Garda Síochána

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Garda Síochána
The Garda Síochána, or the ‘Guardians of Peace’ in English, is the national police service and exercises all police functions in the country. It provides the State security services and all criminal and traffic law enforcement functions are performed by it. Gardaí are (in most cases) pillars of the community. Their duties and responsibilities can vary widely but the recurring theme is serving the common good. They aim to protect the state by solving crimes and also aid everyday life by keeping the peace and ensuring an efficient traffic flow.

Education
Becoming a registered member of www. publicjobs. ie ensures you will receive notification of forthcoming recruitment drives. The basic requirements for candidates are a pass Leaving Cert and a good standard of physical fitness; and good news for those of you with a more ‘compact’ physique is that the height requirement was recently phased out.
Candidates go through a three-stage process. Stage one is three written tests – Verbal Evaluation, Analytical Reasoning and Job Simulation Exercise. Stage two includes a written communication exercise and interview. Stage three comprises a medical examination and physical ability test.

Once accepted, recruits undergo two-year training that is divided into 5 phases and lasts 2 years. Initially, students spend 22 weeks at the Garda College in Templemore followed by a period of 24 weeks spent at selected stations under the direct supervision of tutorial staff. After further training at the College, students become members of the Service and are attached to stations.

Subjects undertaken in the Garda College include Law, Social Science, Theory of Policing, Communications, Irish and Physical Training. Station-based tutelage is provided by a training sergeant and allows trainees to experience the practical application of the theories and skills they have learned.

The Work
Newly qualified Gardaí undergo a two-year probation period before becoming permanent Gardaí with full responsibilities. They usually spend at least three years on general policing duties. After that, they can apply to join one of the special units – the Serious Crimes Squad, Fraud Squad, Drugs Unit, Juvenile Liaison Section and Emergency Response Unit are just some of the options available.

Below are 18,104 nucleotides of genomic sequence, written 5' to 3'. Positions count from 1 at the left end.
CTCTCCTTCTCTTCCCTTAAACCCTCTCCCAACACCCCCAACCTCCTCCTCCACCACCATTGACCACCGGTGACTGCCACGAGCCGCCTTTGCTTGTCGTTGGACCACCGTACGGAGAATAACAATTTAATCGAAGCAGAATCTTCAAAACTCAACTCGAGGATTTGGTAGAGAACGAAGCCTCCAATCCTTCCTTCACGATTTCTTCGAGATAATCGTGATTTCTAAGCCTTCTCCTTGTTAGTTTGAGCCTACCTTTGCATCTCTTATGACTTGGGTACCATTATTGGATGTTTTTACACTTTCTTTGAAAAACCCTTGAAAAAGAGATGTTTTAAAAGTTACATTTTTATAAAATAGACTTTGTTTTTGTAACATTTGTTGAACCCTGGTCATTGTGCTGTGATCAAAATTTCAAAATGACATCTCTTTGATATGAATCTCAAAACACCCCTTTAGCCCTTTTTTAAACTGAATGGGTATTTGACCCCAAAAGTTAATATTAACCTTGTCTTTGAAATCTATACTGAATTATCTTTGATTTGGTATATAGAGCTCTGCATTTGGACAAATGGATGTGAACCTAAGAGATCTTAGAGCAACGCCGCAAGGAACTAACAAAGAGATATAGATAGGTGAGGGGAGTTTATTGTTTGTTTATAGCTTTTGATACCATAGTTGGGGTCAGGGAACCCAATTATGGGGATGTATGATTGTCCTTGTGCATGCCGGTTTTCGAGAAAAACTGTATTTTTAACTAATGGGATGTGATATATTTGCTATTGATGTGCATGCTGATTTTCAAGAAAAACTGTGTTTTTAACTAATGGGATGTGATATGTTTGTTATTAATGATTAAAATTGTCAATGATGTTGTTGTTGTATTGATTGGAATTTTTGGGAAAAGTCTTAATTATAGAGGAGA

The Garda Síochána are responsible for maintaining law and order, protecting life and property and ensuring the security of the state. The most obvious day-to-day task of the Gardaí is solving and preventing crimes. This can mean patrolling on the streets, taking statements from victims of crimes, interviewing witnesses and suspects, providing information to the public and the media, giving evidence in court and manning road checkpoints.

The Gardaí also have less crime solution-related responsibilities, including the provision of assistance at sports events and concerts, monitoring entry points into the state, searching for missing persons, giving directions to tourists, encouraging the community to protect their persons and property, helping to develop ethnic and religious equality, and visiting schools to teach children sensible and responsible behaviour.

The qualities potential guards should possess include diligence and dedication. A police officer should be a good communicator and have an ability to act well under pressure.

Did you know?
Interpol (International Criminal Police Organization) was founded in Austria in 1923 to facilitate cross-border police cooperation.

Further Resources

An Garda Síochána:

www.garda.ie

Dept of Justice and Law Reform:

www.justice.ie

Interpol:

www.interpol.int


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